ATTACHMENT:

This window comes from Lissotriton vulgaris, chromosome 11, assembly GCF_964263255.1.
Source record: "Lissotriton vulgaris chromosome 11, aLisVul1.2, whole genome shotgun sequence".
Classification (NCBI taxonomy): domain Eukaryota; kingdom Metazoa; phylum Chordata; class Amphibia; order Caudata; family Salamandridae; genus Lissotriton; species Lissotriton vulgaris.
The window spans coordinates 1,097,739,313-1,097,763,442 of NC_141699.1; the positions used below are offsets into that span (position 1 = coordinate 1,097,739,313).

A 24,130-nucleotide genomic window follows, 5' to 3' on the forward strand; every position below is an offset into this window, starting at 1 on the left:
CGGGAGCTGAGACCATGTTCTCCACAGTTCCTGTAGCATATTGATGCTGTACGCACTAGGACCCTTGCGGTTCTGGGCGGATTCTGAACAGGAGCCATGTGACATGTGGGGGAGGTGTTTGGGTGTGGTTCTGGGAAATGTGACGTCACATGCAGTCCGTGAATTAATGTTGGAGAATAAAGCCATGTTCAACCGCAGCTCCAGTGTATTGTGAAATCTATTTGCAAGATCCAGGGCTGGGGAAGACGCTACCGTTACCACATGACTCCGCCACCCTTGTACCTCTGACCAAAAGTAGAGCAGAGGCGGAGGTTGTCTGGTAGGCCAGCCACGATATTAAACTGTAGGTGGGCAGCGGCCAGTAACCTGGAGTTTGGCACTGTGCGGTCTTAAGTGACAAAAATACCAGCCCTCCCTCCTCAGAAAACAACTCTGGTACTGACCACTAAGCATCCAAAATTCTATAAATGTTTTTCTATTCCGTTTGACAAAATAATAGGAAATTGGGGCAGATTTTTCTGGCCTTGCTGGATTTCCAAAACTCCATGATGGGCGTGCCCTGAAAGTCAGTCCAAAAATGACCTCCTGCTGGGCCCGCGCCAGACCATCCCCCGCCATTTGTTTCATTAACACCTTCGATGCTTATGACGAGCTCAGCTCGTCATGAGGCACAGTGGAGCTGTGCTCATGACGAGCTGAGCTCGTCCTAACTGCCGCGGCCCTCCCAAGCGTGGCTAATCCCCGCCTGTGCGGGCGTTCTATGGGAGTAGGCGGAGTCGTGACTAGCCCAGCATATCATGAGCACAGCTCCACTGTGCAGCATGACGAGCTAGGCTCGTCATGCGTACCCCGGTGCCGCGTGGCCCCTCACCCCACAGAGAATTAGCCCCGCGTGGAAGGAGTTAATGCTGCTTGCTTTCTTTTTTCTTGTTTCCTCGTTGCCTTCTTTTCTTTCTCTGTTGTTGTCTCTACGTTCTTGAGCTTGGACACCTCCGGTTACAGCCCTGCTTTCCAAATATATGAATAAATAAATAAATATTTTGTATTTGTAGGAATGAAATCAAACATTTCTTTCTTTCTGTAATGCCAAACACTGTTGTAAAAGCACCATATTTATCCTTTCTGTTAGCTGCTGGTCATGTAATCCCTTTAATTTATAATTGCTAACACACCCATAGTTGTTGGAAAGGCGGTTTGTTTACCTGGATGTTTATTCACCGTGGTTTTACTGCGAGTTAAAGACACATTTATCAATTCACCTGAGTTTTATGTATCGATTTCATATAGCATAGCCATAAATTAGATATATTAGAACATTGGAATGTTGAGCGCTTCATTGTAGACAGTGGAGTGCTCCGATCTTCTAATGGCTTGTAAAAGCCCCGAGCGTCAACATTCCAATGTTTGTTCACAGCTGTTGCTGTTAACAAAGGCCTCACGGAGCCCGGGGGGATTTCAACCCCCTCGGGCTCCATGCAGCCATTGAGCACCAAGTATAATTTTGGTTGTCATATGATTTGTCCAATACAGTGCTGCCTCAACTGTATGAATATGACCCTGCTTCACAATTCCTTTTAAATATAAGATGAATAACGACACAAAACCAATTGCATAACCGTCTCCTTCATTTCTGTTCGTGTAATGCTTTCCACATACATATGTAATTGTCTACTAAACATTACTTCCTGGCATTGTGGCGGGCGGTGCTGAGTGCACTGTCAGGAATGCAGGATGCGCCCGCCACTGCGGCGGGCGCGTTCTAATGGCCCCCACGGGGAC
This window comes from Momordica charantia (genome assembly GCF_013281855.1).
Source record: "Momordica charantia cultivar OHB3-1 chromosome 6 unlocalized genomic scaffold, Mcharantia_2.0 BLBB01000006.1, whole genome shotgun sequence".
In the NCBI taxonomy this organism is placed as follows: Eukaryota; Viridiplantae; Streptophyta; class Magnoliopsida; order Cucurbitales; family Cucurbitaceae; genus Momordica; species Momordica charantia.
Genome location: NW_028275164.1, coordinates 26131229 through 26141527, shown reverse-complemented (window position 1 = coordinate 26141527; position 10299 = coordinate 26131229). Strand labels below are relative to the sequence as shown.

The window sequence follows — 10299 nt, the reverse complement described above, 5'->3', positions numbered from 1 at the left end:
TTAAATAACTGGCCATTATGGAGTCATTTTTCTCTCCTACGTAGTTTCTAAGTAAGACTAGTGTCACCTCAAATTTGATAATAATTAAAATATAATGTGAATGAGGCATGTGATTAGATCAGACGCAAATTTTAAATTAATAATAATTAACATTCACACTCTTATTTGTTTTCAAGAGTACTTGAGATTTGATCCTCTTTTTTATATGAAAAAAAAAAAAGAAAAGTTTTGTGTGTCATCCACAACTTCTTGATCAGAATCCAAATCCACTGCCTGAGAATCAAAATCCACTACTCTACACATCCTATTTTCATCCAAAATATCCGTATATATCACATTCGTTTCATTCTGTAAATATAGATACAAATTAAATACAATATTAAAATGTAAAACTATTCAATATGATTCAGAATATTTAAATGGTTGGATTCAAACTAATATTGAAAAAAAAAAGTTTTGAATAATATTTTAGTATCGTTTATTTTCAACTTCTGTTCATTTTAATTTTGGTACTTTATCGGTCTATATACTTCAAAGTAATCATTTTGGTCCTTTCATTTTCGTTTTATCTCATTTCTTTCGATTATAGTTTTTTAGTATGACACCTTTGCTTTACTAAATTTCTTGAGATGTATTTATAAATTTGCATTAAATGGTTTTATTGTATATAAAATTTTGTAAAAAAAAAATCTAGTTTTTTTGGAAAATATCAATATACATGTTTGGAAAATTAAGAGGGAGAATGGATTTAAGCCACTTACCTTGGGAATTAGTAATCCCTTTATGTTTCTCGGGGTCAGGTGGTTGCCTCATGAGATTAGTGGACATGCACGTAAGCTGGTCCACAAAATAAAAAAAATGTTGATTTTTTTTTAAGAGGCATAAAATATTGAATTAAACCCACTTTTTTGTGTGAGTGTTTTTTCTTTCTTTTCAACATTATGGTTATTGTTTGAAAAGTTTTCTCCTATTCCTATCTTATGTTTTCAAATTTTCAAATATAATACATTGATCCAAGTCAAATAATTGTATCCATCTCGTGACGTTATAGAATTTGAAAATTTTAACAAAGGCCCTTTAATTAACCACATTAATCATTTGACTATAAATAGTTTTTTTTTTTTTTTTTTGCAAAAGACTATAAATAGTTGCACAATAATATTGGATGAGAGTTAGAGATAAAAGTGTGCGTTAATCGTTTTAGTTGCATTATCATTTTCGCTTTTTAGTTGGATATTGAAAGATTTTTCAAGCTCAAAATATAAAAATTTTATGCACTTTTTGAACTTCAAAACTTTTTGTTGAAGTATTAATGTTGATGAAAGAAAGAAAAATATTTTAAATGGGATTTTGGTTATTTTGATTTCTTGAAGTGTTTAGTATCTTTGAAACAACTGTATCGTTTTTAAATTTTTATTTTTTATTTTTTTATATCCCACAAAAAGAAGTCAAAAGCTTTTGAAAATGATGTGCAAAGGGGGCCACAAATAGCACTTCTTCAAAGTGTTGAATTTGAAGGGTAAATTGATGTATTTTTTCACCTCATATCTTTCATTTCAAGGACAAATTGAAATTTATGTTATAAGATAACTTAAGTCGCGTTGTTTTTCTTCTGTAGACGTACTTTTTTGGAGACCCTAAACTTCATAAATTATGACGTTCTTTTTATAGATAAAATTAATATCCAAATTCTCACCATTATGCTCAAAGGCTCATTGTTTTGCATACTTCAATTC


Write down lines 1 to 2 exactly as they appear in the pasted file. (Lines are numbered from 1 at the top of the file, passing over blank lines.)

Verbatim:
This window comes from Lissotriton vulgaris, chromosome 11, assembly GCF_964263255.1.
Source record: "Lissotriton vulgaris chromosome 11, aLisVul1.2, whole genome shotgun sequence".